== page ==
I WISH …..

Make three wishes for the  genie….

This  is mine:

 I wish I wasn’t here now. I wish I was on vacaion.


Now, listen to Pearl Jam


I wish I was a neutron bomb, for once I could go off I wish I was a sacrifice but somehow still lived on I wish I was a sentimental ornament you hung on The Christmas tree, I wish I was the star that went on top I wish I was the evidence, I wish I was the grounds For 50 million hands upraised and open toward the sky
I wish I was a sailor with someone who waited for me I wish I was as fortunate, as fortunate as me I wish I was a messenger and all the news was good I wish I was the full moon shining off a Camaro’s hood
I wish I was an alien at home behind the sun I wish I was the souvenir you kept your house key on I wish I was the pedal brake that you depended on I wish I was the verb ‘to trust’ and never let you down
I wish I was a radio song, the one that you turned up I wish… I wish…

What are your wishes share them with the class.

“What is she doing?” (running in the rain)

“Does she want to be running in the rain?” (no) “

“What does she want to be doing?” (sitting at home with a cup of tea).

Person in  prison:

Why is he in prison?” (because he stole a car)

“Does he regret stealing the car?” (if students are not comfortable  with the verb regret:

“Does he want to change the past?” (yes)

What does he regret?” (stealing the car)

“So he wishes he hadn’t stolen the car?”

Wishes about the present and future

1. We use wish + past simple to express that we want a situation in the present (or future) to be different. •I wish I spoke Italian. (I don’t speak Italian.) •I wish I had a big car. (I don’t have a big car.) •I wish I was on a beach. (I’m in the office.) Future: I wish it was the weekend tomorrow. (It’s only Thursday tomorrow.)

2. We use wish + past continuous to express that we want to be doing a different action in the present (or future). •I wish I was lying on a beach now. (I’m sitting in the office.) •I wish it wasn’t raining. (It is raining.) •I wish you weren’t leaving tomorrow. (You are leaving tomorrow.)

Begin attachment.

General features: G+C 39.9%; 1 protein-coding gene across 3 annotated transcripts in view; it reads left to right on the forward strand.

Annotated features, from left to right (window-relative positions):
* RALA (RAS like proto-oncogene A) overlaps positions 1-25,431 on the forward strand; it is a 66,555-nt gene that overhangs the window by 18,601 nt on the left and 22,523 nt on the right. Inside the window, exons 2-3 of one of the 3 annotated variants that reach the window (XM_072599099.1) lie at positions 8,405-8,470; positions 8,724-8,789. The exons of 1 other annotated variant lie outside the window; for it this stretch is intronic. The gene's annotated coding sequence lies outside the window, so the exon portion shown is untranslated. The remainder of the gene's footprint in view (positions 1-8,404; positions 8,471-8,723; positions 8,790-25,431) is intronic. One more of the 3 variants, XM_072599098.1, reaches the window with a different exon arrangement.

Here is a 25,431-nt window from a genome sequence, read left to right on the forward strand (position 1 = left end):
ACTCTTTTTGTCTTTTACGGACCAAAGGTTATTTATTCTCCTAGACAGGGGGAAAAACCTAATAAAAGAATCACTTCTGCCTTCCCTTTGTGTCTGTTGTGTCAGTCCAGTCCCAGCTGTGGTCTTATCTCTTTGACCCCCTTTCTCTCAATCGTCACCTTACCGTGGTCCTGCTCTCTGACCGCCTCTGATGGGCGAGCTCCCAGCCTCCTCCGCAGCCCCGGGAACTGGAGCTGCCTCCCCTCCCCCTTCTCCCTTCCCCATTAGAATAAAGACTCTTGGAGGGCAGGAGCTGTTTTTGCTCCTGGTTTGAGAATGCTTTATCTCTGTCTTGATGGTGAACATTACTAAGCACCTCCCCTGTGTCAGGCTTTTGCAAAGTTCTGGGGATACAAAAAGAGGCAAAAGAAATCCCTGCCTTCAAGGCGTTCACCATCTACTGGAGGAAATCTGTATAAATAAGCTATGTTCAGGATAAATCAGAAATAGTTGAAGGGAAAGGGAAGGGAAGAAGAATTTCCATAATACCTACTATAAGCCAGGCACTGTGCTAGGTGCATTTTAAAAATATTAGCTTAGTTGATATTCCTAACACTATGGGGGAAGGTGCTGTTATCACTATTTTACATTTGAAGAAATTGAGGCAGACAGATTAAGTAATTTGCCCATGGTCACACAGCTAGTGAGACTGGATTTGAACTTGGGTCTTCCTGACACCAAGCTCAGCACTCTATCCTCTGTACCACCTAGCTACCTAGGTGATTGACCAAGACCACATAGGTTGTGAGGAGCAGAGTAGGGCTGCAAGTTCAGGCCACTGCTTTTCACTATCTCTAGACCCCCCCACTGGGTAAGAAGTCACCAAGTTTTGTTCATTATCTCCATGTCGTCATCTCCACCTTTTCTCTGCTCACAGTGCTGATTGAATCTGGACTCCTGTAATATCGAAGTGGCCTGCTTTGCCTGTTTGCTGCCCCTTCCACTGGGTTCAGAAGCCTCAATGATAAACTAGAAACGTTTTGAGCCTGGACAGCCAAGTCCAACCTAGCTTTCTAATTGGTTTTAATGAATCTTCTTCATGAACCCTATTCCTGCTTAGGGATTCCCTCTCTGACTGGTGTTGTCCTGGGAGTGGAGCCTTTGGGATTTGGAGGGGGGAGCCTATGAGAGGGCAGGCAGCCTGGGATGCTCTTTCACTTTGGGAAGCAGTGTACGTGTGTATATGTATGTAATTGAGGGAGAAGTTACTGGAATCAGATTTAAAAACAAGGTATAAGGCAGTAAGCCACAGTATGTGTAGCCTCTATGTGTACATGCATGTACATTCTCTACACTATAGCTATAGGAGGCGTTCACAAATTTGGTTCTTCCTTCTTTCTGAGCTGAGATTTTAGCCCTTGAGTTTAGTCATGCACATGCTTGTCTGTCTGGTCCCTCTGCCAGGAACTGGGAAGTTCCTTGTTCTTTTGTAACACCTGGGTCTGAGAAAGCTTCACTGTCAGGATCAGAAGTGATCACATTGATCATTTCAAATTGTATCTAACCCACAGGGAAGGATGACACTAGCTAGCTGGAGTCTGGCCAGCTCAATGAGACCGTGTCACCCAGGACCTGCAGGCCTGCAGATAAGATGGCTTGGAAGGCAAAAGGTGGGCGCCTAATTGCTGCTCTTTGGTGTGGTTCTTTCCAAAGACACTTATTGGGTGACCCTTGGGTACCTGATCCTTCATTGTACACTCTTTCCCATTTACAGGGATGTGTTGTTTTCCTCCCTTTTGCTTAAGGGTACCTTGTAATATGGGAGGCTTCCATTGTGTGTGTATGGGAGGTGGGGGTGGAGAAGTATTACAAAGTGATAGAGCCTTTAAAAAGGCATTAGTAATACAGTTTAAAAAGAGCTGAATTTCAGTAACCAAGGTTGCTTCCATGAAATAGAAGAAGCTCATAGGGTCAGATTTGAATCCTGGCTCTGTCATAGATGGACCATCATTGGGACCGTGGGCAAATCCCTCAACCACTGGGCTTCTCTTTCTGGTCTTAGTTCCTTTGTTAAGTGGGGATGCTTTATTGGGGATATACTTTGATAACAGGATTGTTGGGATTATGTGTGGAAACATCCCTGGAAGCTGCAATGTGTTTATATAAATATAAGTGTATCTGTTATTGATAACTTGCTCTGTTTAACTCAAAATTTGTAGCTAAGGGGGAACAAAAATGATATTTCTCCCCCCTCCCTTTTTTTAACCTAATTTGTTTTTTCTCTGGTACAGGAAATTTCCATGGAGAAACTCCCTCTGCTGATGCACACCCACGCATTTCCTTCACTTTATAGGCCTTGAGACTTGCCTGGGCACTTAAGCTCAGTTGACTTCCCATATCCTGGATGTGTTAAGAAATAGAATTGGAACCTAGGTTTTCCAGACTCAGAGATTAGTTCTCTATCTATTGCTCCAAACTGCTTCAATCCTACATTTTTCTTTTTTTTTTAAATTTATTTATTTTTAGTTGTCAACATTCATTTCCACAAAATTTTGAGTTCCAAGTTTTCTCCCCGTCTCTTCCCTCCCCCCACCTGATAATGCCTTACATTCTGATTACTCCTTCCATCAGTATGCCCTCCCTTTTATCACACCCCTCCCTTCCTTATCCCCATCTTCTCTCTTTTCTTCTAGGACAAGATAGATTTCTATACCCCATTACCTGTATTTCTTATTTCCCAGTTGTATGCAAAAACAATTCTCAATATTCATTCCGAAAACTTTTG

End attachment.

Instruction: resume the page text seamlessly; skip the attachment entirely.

Wishes about the past

1.We use wish + past perfect to express a regret, or that we want a situation in the past to be different.

•I wish I hadn’t eaten so much. (I ate a lot.)

•I wish they’d come on holiday with us. (They didn’t come on holiday with us.)

•I wish I had studied harder at school. (I was lazy at school.) Wish + would

1.We use wish + would + bare infinitive to express impatience, annoyance or dissatisfaction with a present action.

•I wish you would stop smoking. (You are smoking at the moment and it is annoying me.)

•I wish it would stop raining. (I’m impatient because it is raining and I want to go outside.)

•I wish she’d be quiet. (I am annoyed because she is speaking.)

Wish and hope

1.To simply express that you want something to happen in the future (not talking about wanting an action or situation to be different, and not talking about impatience or annoyance) we use hope, not wish. •I hope it’s sunny tomorrow.

NOT I wish it was sunny tomorrow. •I hope she passes her exam next week. NOT I wish she were passing her exam next week. •I hope the plane doesn’t crash tomorrow.

NOT I wish the plane wouldn’t crash tomorrow. Wish and want

1.We can use wish + infinitive or wish + object + infinitive to mean want in a formal situation.

•I wish to leave now. (+ infinitive)

•I wish to speak to your supervisor please. (+ infinitive)

•I do not wish my name to appear on the list. (+ object + infinitive)

Wish in fixed expressions

1.We can use I/We wish you in fixed expressions.

•I wish you a happy birthday.

•We wish you good luck in your new job.


1.In connected speech catenation and elision often occur with wish.

•I wish I’d studied harder: /wI ʃaɪd/ (catenation – the last consonant sound of wish is joined to the vowel sound in I)

•I wish he hadn’t done that: /wI ʃiː/ (catenation and elison – as above, and the first consonant sound in he is elided)


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